Accessing Clinical Trials
First, a follow up to my entry of 4/29 re longterm unemployment after adjuvant breast cancer chemotherapy. A friend, Marc Silver, is an author (Breast Cancer Husband, My Parent has Cancer and it Really Sucks) and journalist who wrote an excellent piece for NPR about this study. Here is the link:
Today's topic is different as Heather Millar's piece from WebMD about accessing clinical trials has set me off in that direction. Working at a large academic medical center means that clinical trials are very present and available, when appropriate, to our patients. I was treated on a trial when I first had breast cancer in 1993, and I know many women who have participated through the years in various studies. BIDMC , along with MGH and DFCI, is part of the Dana Farber Harvard Cancer Center; this means that the three institutions share trials, often refer patients from one to another, and work under the same research umbrella.
As long as your medical situation fits the trial's criteria (and this is always rigid and inflexible), the system here makes it easy for patients to enroll and participate. That is not the case for people who are treated at smaller offices, away from academic/research medicine. Since everything that we know about cancer treatment has been learned from clinical trials, it is imperative that they be available and accessible to all patients.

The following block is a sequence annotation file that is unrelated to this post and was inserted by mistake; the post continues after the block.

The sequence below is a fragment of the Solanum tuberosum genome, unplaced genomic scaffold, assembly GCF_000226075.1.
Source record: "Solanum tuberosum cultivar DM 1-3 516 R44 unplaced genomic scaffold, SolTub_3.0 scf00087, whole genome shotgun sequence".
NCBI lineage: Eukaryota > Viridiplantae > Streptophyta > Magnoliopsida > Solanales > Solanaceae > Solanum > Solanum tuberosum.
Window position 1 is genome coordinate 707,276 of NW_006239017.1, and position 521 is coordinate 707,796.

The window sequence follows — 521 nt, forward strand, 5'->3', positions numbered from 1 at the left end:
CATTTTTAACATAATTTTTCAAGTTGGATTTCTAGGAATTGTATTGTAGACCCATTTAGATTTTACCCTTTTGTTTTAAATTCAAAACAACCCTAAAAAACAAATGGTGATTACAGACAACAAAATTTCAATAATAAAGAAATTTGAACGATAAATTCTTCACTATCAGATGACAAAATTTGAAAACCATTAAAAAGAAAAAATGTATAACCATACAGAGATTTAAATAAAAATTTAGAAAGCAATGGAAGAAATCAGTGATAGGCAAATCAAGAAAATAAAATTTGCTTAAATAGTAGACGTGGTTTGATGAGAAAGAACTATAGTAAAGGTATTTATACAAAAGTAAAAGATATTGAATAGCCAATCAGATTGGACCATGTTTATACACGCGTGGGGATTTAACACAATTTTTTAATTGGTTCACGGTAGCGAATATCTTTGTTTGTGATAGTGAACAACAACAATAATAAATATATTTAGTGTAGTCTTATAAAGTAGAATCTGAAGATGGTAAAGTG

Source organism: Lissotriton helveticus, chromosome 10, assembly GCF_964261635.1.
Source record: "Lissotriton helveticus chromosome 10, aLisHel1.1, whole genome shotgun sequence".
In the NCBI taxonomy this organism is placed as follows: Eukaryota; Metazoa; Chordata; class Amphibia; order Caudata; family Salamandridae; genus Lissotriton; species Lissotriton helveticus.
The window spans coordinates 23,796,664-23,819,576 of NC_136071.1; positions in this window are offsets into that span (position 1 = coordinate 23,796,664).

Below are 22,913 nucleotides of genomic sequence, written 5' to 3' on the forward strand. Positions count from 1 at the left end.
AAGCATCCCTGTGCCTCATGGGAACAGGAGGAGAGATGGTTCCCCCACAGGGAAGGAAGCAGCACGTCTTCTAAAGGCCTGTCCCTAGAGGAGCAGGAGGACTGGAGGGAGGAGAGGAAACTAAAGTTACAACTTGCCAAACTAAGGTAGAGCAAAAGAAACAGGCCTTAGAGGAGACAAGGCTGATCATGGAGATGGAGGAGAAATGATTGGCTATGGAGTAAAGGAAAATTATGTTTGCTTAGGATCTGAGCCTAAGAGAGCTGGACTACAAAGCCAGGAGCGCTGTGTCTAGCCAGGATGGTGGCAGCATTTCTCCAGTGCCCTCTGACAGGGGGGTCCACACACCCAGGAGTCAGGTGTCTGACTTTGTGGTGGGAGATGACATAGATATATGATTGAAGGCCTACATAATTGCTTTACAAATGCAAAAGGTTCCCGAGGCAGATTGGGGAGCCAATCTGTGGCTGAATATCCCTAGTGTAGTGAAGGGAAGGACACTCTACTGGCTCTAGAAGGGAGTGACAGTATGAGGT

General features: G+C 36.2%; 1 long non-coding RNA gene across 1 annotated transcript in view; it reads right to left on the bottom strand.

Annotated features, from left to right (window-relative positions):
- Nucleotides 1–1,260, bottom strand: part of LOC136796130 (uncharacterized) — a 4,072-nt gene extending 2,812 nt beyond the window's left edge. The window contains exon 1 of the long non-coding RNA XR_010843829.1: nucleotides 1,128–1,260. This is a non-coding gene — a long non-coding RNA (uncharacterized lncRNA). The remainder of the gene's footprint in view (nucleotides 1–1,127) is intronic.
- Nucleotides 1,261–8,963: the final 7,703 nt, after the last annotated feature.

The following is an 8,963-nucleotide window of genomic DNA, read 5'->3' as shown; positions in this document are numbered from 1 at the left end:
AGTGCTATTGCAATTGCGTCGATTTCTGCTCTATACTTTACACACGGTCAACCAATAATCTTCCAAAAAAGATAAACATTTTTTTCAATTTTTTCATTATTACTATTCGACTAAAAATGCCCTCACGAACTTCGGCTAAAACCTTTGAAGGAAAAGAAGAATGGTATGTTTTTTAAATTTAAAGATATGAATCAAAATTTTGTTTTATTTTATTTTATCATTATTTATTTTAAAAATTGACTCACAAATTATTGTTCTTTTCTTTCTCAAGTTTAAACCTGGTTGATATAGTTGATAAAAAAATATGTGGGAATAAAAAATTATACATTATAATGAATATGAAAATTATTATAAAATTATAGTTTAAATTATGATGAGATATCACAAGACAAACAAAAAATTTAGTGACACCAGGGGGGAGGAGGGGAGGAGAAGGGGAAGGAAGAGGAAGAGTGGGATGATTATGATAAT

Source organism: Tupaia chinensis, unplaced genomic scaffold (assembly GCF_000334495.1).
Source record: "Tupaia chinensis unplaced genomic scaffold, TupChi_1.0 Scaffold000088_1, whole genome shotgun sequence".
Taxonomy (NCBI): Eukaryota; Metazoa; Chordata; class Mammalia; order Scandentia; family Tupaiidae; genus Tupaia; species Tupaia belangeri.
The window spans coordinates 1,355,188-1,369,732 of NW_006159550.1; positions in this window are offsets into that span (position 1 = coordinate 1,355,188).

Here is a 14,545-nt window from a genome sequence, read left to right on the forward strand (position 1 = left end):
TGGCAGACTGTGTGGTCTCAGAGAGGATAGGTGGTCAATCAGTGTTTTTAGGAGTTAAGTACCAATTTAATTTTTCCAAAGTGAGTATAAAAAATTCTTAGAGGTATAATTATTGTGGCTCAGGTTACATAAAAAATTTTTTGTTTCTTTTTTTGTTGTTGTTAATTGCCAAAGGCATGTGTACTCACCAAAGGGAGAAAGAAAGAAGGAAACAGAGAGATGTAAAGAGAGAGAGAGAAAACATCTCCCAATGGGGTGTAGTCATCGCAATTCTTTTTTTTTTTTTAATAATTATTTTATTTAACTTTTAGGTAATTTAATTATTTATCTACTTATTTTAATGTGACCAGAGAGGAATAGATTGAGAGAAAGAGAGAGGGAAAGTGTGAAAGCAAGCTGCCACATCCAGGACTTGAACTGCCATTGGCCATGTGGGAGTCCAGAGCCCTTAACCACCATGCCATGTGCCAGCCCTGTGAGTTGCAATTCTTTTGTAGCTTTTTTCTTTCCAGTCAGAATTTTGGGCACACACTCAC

Here is the start of Ms. Millar's piece and then a link to read more:
Clinical Trials Now Accessible to More Patients
By Heather Millar
For many cancer patients, maybe even the majority, clinical trials can seem completely out of reach.
Unless you’re getting treatment in a big academic hospital, it can be hassle not only to find a clinical
trial, but to get the “go ahead” to enroll in that trial. It can mean online research, forms, more tests, and
travel to a research site. It can often take months to find a trial and get enrolled. And patients with
disease that has spread—those for whom research most needs to be done—often don’t have that kind
of energy or time.
But what if you could get in a clinical trial within just a couple of weeks – wherever you are in the
That’s the goal with a new research model being used by the Swiss pharmaceutical giant Novartis. The idea for a more patient-friendly approach came a couple years ago, when Novartis’ Steven Stein, MD, was talking with a fellow oncologist who practices in Florida. The friend was ranting about how difficult he found it to get his patients enrolled in clinical trials.
The conversation stuck with Stein, and he remembers thinking that there had to be a better way. The result, 2 years later, is the SIGNATURE trial, launched 10 months ago. Novartis is testing five potential drugs in this trial, and expects to increase that number to 10 by midsummer. About 100 patients all over the country have participated so far, and the company also expects those numbers to grow quickly.